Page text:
How to deal with the pandemic as a freelancer

How to deal with the pandemic as a freelancer

We’re all stuck in a pandemic that caught us off-guard (aside from Bill Gates and other scientists who have warned mankind about an upcoming pandemic). The stock market has plummeted. Some businesses are temporarily halted. Many were laid off and put on forced leaves. Households are affected. The COVID-19 pandemic is no fun. This has affected most, if not all, people. Freelancers for one have also been hit.

I’ve seen people comment in freelance groups that their contracts have been put on hold as clients deal with the crisis. Others have hours minimized while some are out of work indefinitely. I, for one, have one project that’s currently on pause and that has affected my finances in a way. While the market and the economy are both uncertain, it is important to focus on the things we can control.

Here are some tips on dealing with the COVID-19 pandemic (or any other stressful event) as a freelancer:

Use your emergency fund

If you find yourself out of work or with less working time, it can be challenging to stay afloat. This is the time when you can take advantage of your emergency fund. This is one of the reasons why you’re saving this money, to save you and your family on a rainy day.

When you have saved around three to six months of expenses, then you are able to cover your needs while you’re still looking for a job. If you can afford to cover up to a year, then do it. I talked on a previous post about the importance of having an emergency fund as a freelancer. Clients come and go and the income can be unpredictable. This is why setting aside money can be useful. The bigger your emergency fund, then you can withstand extended periods of unemployment.

Prioritize expenses

This crisis is not the time to spend money on unnecessary things. You may be tempted to order a milk tea and a box of pizza delivered straight to your home because you are stressed. However, you may want to divert that money to essential expenses like your rent, utilities, groceries, and meds.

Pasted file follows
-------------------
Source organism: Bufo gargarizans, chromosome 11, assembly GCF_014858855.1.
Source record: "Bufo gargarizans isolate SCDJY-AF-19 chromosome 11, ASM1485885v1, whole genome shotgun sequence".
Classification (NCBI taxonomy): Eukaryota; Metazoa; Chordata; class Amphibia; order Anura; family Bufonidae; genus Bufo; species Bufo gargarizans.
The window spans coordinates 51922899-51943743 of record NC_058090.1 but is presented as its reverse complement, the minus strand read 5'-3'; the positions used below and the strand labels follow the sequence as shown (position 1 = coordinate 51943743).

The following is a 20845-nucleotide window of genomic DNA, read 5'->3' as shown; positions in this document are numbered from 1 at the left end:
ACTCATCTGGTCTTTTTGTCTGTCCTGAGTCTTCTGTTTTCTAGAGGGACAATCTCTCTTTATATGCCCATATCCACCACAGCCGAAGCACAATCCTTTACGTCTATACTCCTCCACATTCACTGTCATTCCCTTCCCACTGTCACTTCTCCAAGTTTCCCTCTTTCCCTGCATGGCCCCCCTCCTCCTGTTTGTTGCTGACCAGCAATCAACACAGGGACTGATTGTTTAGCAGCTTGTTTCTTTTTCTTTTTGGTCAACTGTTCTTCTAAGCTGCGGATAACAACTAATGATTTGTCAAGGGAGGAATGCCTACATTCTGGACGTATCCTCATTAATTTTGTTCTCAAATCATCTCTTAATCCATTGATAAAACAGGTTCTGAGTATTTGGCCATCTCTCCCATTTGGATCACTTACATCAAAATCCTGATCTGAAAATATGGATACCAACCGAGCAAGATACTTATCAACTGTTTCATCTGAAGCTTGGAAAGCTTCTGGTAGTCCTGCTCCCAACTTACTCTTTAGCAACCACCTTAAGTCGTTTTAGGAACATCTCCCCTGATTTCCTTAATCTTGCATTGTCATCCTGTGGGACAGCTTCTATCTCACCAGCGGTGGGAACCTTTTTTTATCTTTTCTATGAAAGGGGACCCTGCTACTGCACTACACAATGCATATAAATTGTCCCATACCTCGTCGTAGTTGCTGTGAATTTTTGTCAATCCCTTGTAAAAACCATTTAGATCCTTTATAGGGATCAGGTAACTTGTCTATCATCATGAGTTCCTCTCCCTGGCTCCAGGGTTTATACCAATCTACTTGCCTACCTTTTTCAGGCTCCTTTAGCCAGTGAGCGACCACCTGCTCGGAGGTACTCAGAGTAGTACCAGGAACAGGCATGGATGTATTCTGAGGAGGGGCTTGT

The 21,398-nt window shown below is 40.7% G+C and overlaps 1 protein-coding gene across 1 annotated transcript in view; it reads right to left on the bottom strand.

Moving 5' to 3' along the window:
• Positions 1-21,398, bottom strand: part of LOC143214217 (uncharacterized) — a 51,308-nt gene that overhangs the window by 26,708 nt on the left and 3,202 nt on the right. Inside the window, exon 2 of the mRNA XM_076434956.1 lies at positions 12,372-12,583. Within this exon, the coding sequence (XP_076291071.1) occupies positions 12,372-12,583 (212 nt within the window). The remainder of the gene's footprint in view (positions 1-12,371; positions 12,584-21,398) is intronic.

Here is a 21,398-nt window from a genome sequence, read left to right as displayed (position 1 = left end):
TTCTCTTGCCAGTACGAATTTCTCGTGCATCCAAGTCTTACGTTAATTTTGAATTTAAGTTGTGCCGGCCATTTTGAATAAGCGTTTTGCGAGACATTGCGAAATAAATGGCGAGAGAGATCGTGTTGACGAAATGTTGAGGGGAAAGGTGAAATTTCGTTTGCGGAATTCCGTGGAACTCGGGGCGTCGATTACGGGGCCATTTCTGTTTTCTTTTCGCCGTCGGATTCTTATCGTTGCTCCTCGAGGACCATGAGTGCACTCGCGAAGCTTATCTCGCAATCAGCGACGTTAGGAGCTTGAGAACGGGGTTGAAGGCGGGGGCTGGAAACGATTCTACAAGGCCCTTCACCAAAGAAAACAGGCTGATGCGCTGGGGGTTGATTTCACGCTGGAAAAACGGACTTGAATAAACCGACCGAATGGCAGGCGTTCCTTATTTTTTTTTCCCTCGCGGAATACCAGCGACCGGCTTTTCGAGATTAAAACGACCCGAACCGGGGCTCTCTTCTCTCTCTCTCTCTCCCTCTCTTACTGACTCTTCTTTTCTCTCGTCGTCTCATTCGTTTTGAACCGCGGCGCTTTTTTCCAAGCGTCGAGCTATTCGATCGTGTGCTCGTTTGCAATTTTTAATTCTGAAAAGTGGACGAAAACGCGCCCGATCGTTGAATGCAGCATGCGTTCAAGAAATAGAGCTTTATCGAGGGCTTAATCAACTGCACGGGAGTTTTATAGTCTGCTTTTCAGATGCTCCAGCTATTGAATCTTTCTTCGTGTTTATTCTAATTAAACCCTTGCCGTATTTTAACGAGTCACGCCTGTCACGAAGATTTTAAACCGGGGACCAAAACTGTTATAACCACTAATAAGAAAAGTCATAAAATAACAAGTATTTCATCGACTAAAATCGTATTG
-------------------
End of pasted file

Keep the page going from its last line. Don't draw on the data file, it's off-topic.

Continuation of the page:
Some utility companies in the Philippines have offered deferred payments. Others are giving discounts if you’re paying your bills on time. If you are currently in a tight place with your budget, take advantage of this payment option. Contact your biller and ask if they are offering some sort of leniency during this crisis. If you are able to pay your bills without a problem, then it would be best to pay them right away. Don’t wait for the extended deadline only to find yourself short of cash when that day comes. Chip off payments if you are able.

Stockpile cash

Keep a pile of cash on hand. Always. Especially in this crisis. This doesn’t mean cashing in on your stocks due to the crash (NEVER DO THIS!). What I’m referring to is having money on hand that’s enough for two weeks up to a month.

I don’t want to sound like a doomsday prepper, but having cash is important. Banks might close and ATMs might go out of cash. Although this is very unlikely, it is important to have cash lying around just in case you cannot use your card. This also gives some peace for emergency expenses and purchases.

Apply for short-term projects

Always be on the lookout for new opportunities, if you find that your job isn’t stable.  Try to send out three to five applications per day. Send more if you can. Having a backup job when your main job fails will save you. There have been countless occasions where my side gig saved my ass in the past. Make sure you have multiple streams of income in case the economy tanks or your client’s business folds.

The thing about facing a crisis such as this pandemic is that we’re not exactly sure how this will pan out. There might be a possible recession or depression. Having a few extra projects to work on will give you some sort of a safety net in case SHTF. With extra work, you can stash some extra money as savings to prepare for an emergency. This will also buy you time to find another job.

Learn new skills